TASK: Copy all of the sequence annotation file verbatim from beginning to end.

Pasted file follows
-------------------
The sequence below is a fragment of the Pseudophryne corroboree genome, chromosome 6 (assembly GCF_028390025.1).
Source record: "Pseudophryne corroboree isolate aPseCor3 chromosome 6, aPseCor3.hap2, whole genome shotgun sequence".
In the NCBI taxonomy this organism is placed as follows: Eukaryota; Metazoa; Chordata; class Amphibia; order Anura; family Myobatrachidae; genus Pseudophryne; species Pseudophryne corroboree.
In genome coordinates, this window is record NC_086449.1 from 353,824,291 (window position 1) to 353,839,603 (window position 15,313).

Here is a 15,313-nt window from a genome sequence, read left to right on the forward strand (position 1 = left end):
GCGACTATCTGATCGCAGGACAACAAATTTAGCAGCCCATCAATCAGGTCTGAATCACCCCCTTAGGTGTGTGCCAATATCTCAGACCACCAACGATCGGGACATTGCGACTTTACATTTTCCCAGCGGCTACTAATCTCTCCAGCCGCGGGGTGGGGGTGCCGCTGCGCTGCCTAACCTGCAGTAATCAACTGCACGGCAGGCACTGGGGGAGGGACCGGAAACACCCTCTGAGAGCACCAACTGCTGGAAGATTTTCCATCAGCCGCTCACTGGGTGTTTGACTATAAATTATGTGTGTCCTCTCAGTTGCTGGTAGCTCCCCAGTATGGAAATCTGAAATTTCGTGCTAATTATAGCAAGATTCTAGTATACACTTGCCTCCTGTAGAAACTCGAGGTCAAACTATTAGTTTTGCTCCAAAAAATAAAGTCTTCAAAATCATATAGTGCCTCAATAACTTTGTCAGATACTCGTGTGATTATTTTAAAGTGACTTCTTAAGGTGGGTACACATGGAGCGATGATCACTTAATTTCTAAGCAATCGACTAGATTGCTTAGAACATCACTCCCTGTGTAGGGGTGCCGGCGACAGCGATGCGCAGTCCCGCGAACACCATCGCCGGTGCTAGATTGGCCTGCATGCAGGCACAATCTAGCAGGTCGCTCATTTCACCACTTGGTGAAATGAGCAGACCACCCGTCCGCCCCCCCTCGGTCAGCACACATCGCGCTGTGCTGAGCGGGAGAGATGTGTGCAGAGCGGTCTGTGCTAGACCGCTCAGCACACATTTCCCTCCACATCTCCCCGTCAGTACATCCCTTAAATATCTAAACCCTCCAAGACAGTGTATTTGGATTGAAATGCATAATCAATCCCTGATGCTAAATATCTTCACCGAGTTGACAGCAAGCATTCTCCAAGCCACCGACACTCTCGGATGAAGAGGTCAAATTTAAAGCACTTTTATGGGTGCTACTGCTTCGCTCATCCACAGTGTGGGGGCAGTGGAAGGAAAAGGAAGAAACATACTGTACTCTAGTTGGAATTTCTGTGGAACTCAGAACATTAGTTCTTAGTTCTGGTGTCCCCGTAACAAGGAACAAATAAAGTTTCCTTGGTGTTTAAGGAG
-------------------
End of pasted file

The sequence below is a fragment of the Pseudophryne corroboree genome, chromosome 6 (assembly GCF_028390025.1).
Source record: "Pseudophryne corroboree isolate aPseCor3 chromosome 6, aPseCor3.hap2, whole genome shotgun sequence".
In the NCBI taxonomy this organism is placed as follows: Eukaryota; Metazoa; Chordata; class Amphibia; order Anura; family Myobatrachidae; genus Pseudophryne; species Pseudophryne corroboree.
In genome coordinates, this window is record NC_086449.1 from 353,824,291 (window position 1) to 353,839,603 (window position 15,313).

Here is a 15,313-nt window from a genome sequence, read left to right on the forward strand (position 1 = left end):
GCGACTATCTGATCGCAGGACAACAAATTTAGCAGCCCATCAATCAGGTCTGAATCACCCCCTTAGGTGTGTGCCAATATCTCAGACCACCAACGATCGGGACATTGCGACTTTACATTTTCCCAGCGGCTACTAATCTCTCCAGCCGCGGGGTGGGGGTGCCGCTGCGCTGCCTAACCTGCAGTAATCAACTGCACGGCAGGCACTGGGGGAGGGACCGGAAACACCCTCTGAGAGCACCAACTGCTGGAAGATTTTCCATCAGCCGCTCACTGGGTGTTTGACTATAAATTATGTGTGTCCTCTCAGTTGCTGGTAGCTCCCCAGTATGGAAATCTGAAATTTCGTGCTAATTATAGCAAGATTCTAGTATACACTTGCCTCCTGTAGAAACTCGAGGTCAAACTATTAGTTTTGCTCCAAAAAATAAAGTCTTCAAAATCATATAGTGCCTCAATAACTTTGTCAGATACTCGTGTGATTATTTTAAAGTGACTTCTTAAGGTGGGTACACATGGAGCGATGATCACTTAATTTCTAAGCAATCGACTAGATTGCTTAGAACATCACTCCCTGTGTAGGGGTGCCGGCGACAGCGATGCGCAGTCCCGCGAACACCATCGCCGGTGCTAGATTGGCCTGCATGCAGGCACAATCTAGCAGGTCGCTCATTTCACCACTTGGTGAAATGAGCAGACCACCCGTCCGCCCCCCCTCGGTCAGCACACATCGCGCTGTGCTGAGCGGGAGAGATGTGTGCAGAGCGGTCTGTGCTAGACCGCTCAGCACACATTTCCCTCCACATCTCCCCGTCAGTACATCCCTTAAATATCTAAACCCTCCAAGACAGTGTATTTGGATTGAAATGCATAATCAATCCCTGATGCTAAATATCTTCACCGAGTTGACAGCAAGCATTCTCCAAGCCACCGACACTCTCGGATGAAGAGGTCAAATTTAAAGCACTTTTATGGGTGCTACTGCTTCGCTCATCCACAGTGTGGGGGCAGTGGAAGGAAAAGGAAGAAACATACTGTACTCTAGTTGGAATTTCTGTGGAACTCAGAACATTAGTTCTTAGTTCTGGTGTCCCCGTAACAAGGAACAAATAAAGTTTCCTTGGTGTTTAAGGAG